Why did you choose________________ College or University? You’d better have a good reason for this. Don’t say something like, “Well, I couldn’t get in any place else so I figured this was as good a place as any.” If your decision was based on economics, proximity to where you live, a particular type of studies or anything reasonable, share it. Communicate that there was some careful thought as to why you went to school there. Even things like, “Well, my parents went to school here….” won’t be a good answer unless you can justify it with some forethought. Something along the line of, “Since I had to earn my way through school by working, I elected to live at home and go to school. It was a great experience. I had great teachers and a really enjoyed learning.”
Why did you choose____________ to major in? Again, have a good answer for this. Something like, “Well, I wasn’t sure what to major in so I simply picked ________ because it looked easy and I can get good grades,” won’t cut it. Make sure you communicate some forethought to your major. Something like, “I was always very good with math and always wanted to be an engineer. The courses were difficult but I sure learned a lot and glad I majored in __________ Engineering.”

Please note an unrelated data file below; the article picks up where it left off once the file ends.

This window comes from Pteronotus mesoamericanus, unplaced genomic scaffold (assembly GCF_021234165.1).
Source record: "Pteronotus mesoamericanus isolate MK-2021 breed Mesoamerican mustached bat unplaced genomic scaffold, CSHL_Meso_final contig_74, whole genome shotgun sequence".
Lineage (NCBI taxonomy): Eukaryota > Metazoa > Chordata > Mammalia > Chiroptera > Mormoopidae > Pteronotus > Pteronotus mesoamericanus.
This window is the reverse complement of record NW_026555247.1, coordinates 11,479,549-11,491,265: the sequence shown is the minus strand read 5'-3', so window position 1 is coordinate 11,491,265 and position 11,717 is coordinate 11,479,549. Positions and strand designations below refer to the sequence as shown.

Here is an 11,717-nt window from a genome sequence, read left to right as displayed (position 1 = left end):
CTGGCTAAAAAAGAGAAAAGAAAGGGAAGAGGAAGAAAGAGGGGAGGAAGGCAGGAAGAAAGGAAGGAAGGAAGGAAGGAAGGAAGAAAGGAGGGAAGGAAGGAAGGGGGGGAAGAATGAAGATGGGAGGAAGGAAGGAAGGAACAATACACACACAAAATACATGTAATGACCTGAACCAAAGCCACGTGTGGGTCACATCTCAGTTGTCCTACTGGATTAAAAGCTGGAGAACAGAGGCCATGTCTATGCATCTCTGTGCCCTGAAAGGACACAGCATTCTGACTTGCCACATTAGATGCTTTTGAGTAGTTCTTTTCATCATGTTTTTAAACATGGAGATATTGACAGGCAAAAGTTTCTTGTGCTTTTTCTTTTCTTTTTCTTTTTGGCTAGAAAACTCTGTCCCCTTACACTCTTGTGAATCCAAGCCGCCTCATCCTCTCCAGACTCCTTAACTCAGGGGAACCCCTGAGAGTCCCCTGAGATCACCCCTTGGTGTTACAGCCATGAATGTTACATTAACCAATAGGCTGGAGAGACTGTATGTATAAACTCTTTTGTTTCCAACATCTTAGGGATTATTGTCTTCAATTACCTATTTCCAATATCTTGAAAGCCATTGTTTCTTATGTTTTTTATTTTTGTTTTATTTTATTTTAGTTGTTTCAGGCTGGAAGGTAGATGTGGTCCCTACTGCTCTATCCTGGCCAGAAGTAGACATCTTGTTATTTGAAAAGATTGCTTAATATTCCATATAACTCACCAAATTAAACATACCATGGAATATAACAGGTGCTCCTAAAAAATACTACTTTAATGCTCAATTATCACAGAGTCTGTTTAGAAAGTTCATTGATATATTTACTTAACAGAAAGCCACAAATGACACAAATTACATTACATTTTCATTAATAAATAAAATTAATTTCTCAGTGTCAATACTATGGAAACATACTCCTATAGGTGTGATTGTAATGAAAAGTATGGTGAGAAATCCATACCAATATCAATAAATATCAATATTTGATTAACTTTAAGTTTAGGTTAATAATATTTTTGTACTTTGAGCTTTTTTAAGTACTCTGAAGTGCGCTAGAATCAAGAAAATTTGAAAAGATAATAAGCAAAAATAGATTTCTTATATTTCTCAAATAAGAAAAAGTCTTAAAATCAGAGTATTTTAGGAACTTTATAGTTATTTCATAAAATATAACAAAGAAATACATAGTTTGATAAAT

Which class did you like the best? Don’t fall trap to this and say something stupid. An answer like, “I really enjoyed all of them, but my favorites were in my major. I especially liked ___________ because the professor was awesome and had a wonderful love of the subject,” works. Just have a good, intelligent reason for choosing your major.
If you could change or improve your college or university experience, what would you change? If you start knocking or criticizing your school, your classes or your professors, you will shoot yourself in the foot. Something along the line of changing yourself rather than the school might be best. “Looking back on it, I really liked most every part of the experience. I don’t think I would change too much. I made some mistakes, but I learned from them. There were a couple of classes that I could have studied a little harder for.”